As a Persuader, I’ve even developed special socializing techniques at work. I recently began placing an assortment of mints tantalizingly close to my office door. I find that this invites my co-workers to pop in, help themselves to a mint, and tell me a bit about how their day is going. I’m sure that low Extraversion people would be horrified by this, but I always enjoy these quick unplanned visits.


The dark side of being a Persuader

Like all Persuaders, I face certain challenges in my world of work. Persuaders are a talkative bunch. I can sense there are times when my less extraverted team members are thinking to themselves, “we get it. Can we stop talking about this and just go do it already?” Meanwhile, my brain is thinking: Why would we do that when we’re having such a lovely conversation? (classic Persuader mindset.)

Persuaders are known for providing limited follow-up or attention to detail. This was particularly challenging for me when I was a less experienced manager. I would delegate quickly with relatively little structure or details. After attending a PI workshop, I learned that I needed to take extra time to provide more specific instructions and information, particularly when working with team members who have a higher Formality need than me. Today, I try to right-size my communication, planning, and delegation efforts to better suit the behavioral styles of those around me.

How to work with (and manage) a Persuader

Persuaders are considered a Social Reference Profile, characterized by being highly extraverted, with a heavy focus on relationships. That being said, when working with Persuaders, be sure to interact with us! We enjoy working with and developing people.

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As a Persuader, I need my manager to provide me with the big picture. I don’t need a lot of details, but I definitely need to see the whole chessboard. My Reference Profile advises my manager to give me variety and independence in my work, and these are indeed very important to me. I would much rather work on 100 things at once than on one thing 100% of the time. Most important to me is that my manager and I have a strong working relationship. I like frequent, casual interactions and check-ins. I’m very fortunate that while my manager is a naturally low Extraversion person, he’s also a trained PI Practitioner who’s able to accommodate my need to talk things out as needed.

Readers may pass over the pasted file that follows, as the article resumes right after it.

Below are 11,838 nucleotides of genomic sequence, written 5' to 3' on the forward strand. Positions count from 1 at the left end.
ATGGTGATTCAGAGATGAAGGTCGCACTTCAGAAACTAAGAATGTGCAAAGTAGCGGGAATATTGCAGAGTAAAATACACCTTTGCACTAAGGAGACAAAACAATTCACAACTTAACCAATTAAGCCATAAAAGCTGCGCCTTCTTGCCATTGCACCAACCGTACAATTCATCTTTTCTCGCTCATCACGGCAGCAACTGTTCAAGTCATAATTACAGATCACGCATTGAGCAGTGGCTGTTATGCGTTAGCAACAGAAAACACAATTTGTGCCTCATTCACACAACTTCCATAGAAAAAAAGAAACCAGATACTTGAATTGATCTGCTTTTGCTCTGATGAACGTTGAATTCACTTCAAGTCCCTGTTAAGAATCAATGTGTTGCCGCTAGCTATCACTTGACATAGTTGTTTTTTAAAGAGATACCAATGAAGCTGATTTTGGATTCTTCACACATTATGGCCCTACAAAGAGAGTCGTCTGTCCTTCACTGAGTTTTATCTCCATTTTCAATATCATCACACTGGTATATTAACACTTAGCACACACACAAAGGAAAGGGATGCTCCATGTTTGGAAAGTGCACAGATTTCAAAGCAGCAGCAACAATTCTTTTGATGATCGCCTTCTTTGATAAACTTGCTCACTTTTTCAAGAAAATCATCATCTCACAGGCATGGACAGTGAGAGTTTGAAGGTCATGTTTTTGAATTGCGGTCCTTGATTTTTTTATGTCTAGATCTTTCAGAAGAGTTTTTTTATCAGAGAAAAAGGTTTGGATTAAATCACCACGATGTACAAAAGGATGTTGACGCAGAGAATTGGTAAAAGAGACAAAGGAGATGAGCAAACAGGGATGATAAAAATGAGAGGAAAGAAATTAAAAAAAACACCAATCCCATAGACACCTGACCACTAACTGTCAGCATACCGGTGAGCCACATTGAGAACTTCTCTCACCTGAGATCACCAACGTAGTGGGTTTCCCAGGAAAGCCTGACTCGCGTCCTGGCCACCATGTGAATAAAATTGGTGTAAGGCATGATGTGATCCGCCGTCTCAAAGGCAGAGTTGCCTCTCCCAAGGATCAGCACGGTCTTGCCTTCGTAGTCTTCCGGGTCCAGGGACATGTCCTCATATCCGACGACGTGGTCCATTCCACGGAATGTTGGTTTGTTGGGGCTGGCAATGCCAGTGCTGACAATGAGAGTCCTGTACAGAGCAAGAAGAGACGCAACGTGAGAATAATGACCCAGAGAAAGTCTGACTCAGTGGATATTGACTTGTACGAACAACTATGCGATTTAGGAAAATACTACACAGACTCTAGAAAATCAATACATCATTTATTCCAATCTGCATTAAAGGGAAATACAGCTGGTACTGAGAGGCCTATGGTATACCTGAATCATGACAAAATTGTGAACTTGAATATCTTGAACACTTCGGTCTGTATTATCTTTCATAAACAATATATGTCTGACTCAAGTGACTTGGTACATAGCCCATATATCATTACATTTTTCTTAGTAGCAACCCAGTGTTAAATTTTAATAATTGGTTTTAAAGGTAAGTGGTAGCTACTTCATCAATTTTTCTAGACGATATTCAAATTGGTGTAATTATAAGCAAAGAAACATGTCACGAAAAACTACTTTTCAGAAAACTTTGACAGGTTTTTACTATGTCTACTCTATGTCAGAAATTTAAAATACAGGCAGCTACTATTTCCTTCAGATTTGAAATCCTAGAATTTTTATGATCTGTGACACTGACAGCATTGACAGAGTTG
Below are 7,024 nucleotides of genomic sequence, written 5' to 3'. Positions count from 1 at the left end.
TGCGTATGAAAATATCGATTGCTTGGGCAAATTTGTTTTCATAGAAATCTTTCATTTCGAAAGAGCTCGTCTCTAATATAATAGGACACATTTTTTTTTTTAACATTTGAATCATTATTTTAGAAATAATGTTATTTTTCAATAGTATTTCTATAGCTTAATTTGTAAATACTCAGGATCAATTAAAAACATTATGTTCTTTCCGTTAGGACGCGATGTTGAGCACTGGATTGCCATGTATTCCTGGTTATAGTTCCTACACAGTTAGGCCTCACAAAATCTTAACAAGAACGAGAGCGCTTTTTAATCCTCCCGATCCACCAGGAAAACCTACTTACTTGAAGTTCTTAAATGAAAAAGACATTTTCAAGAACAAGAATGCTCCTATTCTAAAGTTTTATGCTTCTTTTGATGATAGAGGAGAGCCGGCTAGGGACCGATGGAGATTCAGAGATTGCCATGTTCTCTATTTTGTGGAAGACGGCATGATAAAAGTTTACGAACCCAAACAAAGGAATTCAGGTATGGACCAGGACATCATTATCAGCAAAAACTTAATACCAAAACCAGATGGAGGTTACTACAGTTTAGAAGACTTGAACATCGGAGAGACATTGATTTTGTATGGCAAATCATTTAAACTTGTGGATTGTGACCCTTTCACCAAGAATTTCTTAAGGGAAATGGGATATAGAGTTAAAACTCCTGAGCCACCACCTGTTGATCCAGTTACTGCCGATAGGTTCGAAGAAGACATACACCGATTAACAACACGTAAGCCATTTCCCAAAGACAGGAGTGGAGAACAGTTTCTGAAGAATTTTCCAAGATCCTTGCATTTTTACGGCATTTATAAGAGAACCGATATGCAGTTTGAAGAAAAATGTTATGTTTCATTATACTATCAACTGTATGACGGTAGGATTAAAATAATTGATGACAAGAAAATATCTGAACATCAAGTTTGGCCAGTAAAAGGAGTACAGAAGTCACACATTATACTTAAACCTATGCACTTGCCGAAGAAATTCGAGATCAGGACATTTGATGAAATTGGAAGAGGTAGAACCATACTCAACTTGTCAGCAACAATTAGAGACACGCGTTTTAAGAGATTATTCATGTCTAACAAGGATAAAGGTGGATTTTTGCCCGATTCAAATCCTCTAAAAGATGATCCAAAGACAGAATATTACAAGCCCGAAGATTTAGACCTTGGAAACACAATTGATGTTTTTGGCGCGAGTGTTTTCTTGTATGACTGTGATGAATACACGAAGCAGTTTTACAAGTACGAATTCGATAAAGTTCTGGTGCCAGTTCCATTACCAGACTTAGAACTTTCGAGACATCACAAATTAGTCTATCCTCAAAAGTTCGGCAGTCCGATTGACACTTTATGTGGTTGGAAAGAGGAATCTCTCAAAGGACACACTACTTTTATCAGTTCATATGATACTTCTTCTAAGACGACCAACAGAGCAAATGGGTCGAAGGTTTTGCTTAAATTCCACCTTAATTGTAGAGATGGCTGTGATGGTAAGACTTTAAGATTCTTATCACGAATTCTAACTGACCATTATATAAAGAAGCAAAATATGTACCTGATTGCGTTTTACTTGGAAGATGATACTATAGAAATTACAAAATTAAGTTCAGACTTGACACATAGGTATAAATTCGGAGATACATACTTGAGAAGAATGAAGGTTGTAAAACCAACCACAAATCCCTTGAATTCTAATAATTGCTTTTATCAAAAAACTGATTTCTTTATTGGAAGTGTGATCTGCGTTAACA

“I never imagined that I would end up leading the Product effort at the company whose assessment had demystified my own workplace behaviors.”

The trajectory of my career changed after I learned about my PI Reference Profile and my behavioral preferences just over 10 years ago. I had always been interested in professional development, but after consuming more than a hundred books, audiobooks, and podcasts, I was still missing a type of operating system for better workplace performance.

Once I learned about my Reference Profile, things began to become much more clear and targeted for me. I embraced the aspects of my role that were a natural fit—interacting with stakeholders, taking initiative and using my natural enthusiasm and persuasion to open others’ minds to new possibilities. I hired complementary types of people to handle those things that I disliked but that still needed to be done—data analysis, detailed project planning, and documentation.


I never imagined I would end up leading the Product effort at the company whose assessment had demystified my own workplace behaviors. Now that I have, it’s supremely satisfying knowing that thousands of people like me are able to have a similar experience when reviewing their own profiles!


Matt Poepsel, PhD is the author of Expand the Circle: Enlightened Leadership for Our New World of Work and host of the Lead the People podcast. He serves as Vice President & Godfather of Talent Optimization at The Predictive Index. He holds a PhD in Psychology, an MBA, and a Harvard Business School Certificate of Management Excellence. Matt has more than 25 years of leadership experience as a software executive and consultant. He’s also a US Marine, an Ironman triathlon finisher, and a student of Buddhist philosophy.